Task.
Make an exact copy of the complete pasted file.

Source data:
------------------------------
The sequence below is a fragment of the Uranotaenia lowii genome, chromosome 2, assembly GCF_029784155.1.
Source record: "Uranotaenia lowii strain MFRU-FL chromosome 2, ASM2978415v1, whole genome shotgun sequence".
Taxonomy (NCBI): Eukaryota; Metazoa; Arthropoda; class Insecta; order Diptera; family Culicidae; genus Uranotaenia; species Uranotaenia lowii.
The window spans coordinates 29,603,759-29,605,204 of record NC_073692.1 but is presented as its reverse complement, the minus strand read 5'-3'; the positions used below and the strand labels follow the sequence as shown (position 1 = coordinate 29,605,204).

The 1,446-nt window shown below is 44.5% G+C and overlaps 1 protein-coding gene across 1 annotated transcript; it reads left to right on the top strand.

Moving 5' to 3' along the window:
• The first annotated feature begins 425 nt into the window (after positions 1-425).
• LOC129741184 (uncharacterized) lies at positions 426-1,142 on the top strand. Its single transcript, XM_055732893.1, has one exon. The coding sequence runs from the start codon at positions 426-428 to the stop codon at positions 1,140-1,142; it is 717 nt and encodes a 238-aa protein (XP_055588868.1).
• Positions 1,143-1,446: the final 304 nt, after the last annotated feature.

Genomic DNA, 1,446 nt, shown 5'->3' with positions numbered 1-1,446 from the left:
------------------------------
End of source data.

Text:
The sequence below is a fragment of the Uranotaenia lowii genome, chromosome 2, assembly GCF_029784155.1.
Source record: "Uranotaenia lowii strain MFRU-FL chromosome 2, ASM2978415v1, whole genome shotgun sequence".
Taxonomy (NCBI): Eukaryota; Metazoa; Arthropoda; class Insecta; order Diptera; family Culicidae; genus Uranotaenia; species Uranotaenia lowii.
The window spans coordinates 29,603,759-29,605,204 of record NC_073692.1 but is presented as its reverse complement, the minus strand read 5'-3'; the positions used below and the strand labels follow the sequence as shown (position 1 = coordinate 29,605,204).

The 1,446-nt window shown below is 44.5% G+C and overlaps 1 protein-coding gene across 1 annotated transcript; it reads left to right on the top strand.

Moving 5' to 3' along the window:
• The first annotated feature begins 425 nt into the window (after positions 1-425).
• LOC129741184 (uncharacterized) lies at positions 426-1,142 on the top strand. Its single transcript, XM_055732893.1, has one exon. The coding sequence runs from the start codon at positions 426-428 to the stop codon at positions 1,140-1,142; it is 717 nt and encodes a 238-aa protein (XP_055588868.1).
• Positions 1,143-1,446: the final 304 nt, after the last annotated feature.

Genomic DNA, 1,446 nt, shown 5'->3' with positions numbered 1-1,446 from the left: